4:15 – 5:00
10th Film TRADITIONAL GARIFUNA COOKING
By Cheryl Noralez
The Garifuna American Heritage Foundation United, Inc. is proud to announce the Traditional Garifuna Cooking hosted by actor Theodore Mark Martinez, featuring Ms. Vilma Mercy Lambey as the Garifuna chef, one of Seine Bight’s most respected Garifuna cooks. We want to preserve the Garifuna culture through its culinary art.
Cheryl L. Noralez was born in Punta Gorda Town, Toledo District in Belize, Central America. She was raised with her grandmother in the Garifuna village of Seine Bight and at the early age of four, she migrated to Los Angeles, California with her parents. She is married to Rony Figueroa and has two children Jaleesa and Isani. She is currently pursuing her education in cultural anthropology at California State University, Long Beach. She works full time as a psychiatric rehabilitation practitioner.
Cheryl considers herself a proud Garifuna American who prides herself as an activist and promoter of the Garifuna culture. She conceived the idea of Garifuna American Heritage Foundation United when she realized that there was a need in the community to re-acculturate and preserve the Garifuna culture for future generations here in America. Cheryl’s dream has always been to open a Garifuna Cultural and Learning Center in Los Angeles, California. She believes that once Garinagu have their own Cultural Center, more can be done towards preserving the traditional Garifuna, beliefs, values and heritage.
As president and founder of Garifuna American Heritage Foundation United, Inc., she has had the opportunity to showcase her rich culture through its Annual Garifuna Community Forum held in different colleges and universities around Los Angeles, California and The Bronx and Brooklyn, New York: LA Southwest College, Medgar Evers College, Cal State University, Los Angeles and Cal State University Northridge.
Under her leadership, GAHFU, Inc. has been able to establish The Garifuna Language & Culture Academy which has been operating since 2005, first at Maabatuwa Cultural Center and now at The Blazer Learning Center in Los Angeles. GAHFU has also participated in the Annual Central American Parade organized by COFECA for five consecutive years showcasing the culture, music and pride of being Garifuna. In 2010, Cheryl spearheaded the Garifuna American Heritage Awards to honor the influential leaders in the community . GAHFU, Inc. takes pride in promoting Garifuna musicians and singers from the diaspora by showcasing the these talented individuals and groups including: Andy Palacio & The Garifuna Collective, El Ballet Nacional Folklorico Garifuna de Honduras, Hechun Garinagu, just to mention a few.
Cheryl L. Noralez has received numerous awards from The Central American Studies Program at Cal State University Northridge, The Belize Consulate General of Los Angeles, The St. Vincent & The Grenadines Consulate General of Los Angeles, Honduras Consulate General of Los Angeles, The California and the New York State Assembly.
11th Film UNTIL THE LAST DROP: MAKWEKWE’s JOURNEY INTO THE FUTURE OF LAKE TURKANA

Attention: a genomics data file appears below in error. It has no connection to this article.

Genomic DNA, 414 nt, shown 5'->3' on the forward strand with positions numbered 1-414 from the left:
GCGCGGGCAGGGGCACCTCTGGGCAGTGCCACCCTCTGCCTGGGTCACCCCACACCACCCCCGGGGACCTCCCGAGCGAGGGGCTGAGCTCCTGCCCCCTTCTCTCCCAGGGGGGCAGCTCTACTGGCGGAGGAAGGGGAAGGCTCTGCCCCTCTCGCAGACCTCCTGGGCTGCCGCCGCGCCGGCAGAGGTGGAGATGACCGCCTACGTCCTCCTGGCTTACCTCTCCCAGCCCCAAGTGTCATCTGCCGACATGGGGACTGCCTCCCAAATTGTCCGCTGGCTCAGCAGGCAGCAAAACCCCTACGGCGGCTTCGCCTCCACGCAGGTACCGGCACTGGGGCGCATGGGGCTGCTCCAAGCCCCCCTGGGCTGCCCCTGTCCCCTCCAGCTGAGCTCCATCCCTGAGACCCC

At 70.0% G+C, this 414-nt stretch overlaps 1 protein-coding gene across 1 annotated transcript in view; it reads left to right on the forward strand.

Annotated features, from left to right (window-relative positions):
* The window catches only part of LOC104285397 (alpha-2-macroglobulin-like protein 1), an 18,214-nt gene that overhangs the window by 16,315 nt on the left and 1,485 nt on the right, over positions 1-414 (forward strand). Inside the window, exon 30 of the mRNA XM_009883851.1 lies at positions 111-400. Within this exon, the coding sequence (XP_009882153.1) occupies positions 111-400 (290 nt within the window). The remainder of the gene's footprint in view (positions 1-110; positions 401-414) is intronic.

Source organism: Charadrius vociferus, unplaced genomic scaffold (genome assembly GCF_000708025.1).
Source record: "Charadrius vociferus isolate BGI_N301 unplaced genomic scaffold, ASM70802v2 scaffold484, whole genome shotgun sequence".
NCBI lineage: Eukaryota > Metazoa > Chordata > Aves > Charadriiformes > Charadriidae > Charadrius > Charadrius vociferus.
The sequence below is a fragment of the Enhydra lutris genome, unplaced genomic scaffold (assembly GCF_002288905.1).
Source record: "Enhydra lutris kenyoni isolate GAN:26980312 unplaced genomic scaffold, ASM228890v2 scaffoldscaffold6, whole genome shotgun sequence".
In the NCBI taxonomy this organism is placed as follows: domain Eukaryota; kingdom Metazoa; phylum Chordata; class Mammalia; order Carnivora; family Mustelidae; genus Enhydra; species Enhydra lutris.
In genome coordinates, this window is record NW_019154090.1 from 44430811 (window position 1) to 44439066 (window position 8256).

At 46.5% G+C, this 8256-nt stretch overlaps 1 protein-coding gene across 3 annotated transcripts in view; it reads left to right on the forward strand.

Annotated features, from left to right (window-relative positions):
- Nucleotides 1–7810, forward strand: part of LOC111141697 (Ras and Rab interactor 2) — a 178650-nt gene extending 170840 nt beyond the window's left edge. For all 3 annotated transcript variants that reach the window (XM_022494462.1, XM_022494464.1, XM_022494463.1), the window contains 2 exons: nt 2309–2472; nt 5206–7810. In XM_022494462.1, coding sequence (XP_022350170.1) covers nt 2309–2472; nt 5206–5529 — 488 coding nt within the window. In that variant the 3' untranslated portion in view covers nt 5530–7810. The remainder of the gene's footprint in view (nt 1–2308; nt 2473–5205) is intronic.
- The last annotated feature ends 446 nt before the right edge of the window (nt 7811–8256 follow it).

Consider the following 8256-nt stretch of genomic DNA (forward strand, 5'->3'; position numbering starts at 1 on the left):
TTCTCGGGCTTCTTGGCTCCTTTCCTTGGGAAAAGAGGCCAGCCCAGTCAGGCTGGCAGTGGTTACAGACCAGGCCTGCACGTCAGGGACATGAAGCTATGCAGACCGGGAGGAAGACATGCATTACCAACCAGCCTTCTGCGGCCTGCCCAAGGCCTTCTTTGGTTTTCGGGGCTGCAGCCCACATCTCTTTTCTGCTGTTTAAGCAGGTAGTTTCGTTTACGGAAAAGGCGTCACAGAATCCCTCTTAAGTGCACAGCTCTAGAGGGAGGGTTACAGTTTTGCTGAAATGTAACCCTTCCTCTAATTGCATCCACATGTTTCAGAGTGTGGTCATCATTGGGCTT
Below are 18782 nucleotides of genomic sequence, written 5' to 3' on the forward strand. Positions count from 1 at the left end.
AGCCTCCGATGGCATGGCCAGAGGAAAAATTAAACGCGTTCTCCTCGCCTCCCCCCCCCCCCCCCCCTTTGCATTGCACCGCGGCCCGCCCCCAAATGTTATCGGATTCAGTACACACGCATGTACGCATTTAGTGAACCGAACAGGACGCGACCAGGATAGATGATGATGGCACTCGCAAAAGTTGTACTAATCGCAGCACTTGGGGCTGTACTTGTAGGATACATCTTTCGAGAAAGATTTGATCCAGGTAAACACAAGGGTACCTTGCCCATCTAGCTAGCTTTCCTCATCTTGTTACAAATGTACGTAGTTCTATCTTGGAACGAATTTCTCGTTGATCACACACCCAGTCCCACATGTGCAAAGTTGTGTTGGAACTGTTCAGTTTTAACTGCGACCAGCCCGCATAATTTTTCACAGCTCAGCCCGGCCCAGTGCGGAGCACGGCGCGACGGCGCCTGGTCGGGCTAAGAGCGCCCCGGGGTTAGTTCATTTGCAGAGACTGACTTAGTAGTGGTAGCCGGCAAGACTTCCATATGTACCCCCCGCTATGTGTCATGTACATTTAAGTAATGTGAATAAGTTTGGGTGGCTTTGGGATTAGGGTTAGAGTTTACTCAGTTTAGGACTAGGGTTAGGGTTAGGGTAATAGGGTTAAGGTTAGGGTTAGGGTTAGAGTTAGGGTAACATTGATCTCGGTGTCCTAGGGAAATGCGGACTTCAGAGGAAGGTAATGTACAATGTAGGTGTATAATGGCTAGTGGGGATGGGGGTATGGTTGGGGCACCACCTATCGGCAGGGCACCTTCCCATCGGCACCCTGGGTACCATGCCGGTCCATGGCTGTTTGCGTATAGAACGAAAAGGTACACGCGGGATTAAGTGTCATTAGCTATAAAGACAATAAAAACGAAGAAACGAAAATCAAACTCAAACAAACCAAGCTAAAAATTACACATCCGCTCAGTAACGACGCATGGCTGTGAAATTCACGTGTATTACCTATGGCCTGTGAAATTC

By Katja Becker
Makwekwe is an up-and-coming Kenyan Hiphop artist and son of the peaceful El Molo tribe- the smallest ethnic group in Kenya. Today, the El Molo people number roughly 500 people, who stick to their traditional way of life and speak their own language. They live on the shores of Lake Turkana in northern Kenya- the world’s biggest desert lake and home to ~300,000 people, mostly from the pastoralist Turkana tribe.
The film follows Makwekwe on his impressive journey through the dramatic landscape of the region to learn more about the importance of the lake for his community and their neighbors, because in 2017, their lake is rapidly disappearing. The recently finished Gibe 3 hydroelectric dam in Ethiopia pulls water from the Omo River, upon which Lake Turkana depends for 85% of its inflow. Lakeside communities are watching the waterline retreat, which puts their life in danger. More alarmingly, he learns that there are 2 more dams scheduled to pull water from the same river to cultivate export sugar and cotton.
How will the future of the Omo River and Lake Turkana communities look when their lifeline has vanished? Makwekwe believes he has found the answer when he visits Kenya’s Kakuma refugee camp. Upon seeing the communities permanently living there as regional war refugees, he knows that a camp like this would mean the end of his people’s way of life. As an artist, his response is his music. As an El Molo, his hope is that his songs will carry a message of salvation.
12th Film JANE AND THE WOLF
by Nadine Arpin
Jane & the Wolf is a hybrid documentary that incorporates cinéma vérité, archival photographs and animation.
In the 1960s, Pagwa River was a booming railroad town populated by 2nd generation Crees. During one cold winter, the community was being stalked by a lone wolf. Every attempt to kill the wolf failed. Jane recognized the wolf as a spirit sign from the ancestors. Ridiculed for her beliefs, Jane set out alone to killing the wolf using the old ways.
Narrated by Jane’s Great Granddaughter Rachel Garrick, Jane’s story is interwoven with Rachel’s own journey to bring her mother Minnie Garrick to her final resting place. Minnie was a storyteller, a survivor, and a woman who reclaimed her life despite many personal challenges. Minnie had passed on the story of Jane to Rachel at a time in her life when Rachel most needed to hear about the strength that is inherent in their family.
Q & A with Filmmaker (via Skype)